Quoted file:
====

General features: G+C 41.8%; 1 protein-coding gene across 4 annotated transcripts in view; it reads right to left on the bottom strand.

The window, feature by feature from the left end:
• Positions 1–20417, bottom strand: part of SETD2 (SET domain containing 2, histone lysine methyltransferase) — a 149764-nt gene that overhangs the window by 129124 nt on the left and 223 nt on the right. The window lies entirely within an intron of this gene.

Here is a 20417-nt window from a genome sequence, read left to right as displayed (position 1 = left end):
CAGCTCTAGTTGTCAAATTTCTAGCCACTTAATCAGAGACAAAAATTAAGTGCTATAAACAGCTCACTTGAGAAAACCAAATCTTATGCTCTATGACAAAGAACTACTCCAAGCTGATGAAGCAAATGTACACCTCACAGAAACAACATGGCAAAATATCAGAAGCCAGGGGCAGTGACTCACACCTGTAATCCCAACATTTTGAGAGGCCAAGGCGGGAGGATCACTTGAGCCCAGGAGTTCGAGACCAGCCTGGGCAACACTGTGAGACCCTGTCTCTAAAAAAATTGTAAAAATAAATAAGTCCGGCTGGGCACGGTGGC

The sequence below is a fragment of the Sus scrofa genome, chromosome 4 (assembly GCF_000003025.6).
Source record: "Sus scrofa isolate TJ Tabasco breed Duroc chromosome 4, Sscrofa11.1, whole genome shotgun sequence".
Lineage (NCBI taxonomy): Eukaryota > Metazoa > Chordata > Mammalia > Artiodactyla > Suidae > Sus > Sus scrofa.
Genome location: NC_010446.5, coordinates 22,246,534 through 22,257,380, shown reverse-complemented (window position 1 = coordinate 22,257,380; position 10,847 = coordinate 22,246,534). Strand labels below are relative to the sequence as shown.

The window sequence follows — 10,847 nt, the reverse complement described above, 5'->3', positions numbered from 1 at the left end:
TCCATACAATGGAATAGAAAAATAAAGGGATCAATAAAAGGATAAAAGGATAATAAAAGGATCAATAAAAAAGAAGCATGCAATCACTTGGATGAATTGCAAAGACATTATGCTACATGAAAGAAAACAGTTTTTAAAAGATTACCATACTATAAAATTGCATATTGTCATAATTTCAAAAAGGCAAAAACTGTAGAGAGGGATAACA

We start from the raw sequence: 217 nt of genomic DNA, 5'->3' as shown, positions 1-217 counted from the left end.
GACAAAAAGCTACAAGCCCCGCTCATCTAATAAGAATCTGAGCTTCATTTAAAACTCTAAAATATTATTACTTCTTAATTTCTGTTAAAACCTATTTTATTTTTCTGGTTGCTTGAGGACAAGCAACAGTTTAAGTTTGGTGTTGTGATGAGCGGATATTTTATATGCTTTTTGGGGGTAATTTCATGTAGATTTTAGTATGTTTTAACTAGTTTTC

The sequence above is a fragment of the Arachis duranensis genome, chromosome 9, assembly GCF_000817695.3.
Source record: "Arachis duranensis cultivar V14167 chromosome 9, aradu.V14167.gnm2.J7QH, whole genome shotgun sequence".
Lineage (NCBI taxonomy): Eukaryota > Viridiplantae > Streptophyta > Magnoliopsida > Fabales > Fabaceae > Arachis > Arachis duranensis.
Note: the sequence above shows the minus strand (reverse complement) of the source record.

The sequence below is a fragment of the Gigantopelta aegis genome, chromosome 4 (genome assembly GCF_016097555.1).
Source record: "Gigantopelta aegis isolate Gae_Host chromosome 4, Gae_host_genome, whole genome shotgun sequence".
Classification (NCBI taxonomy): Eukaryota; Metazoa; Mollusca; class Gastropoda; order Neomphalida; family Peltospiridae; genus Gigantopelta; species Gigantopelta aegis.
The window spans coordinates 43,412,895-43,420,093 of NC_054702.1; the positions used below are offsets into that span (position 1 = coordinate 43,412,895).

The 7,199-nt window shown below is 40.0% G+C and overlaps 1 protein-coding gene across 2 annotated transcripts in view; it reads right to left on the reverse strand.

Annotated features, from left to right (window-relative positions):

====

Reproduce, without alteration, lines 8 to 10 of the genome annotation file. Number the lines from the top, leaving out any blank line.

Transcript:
Lineage (NCBI taxonomy): Eukaryota > Metazoa > Chordata > Mammalia > Artiodactyla > Suidae > Sus > Sus scrofa.
Genome location: NC_010446.5, coordinates 22,246,534 through 22,257,380, shown reverse-complemented (window position 1 = coordinate 22,257,380; position 10,847 = coordinate 22,246,534). Strand labels below are relative to the sequence as shown.

The window sequence follows — 10,847 nt, the reverse complement described above, 5'->3', positions numbered from 1 at the left end: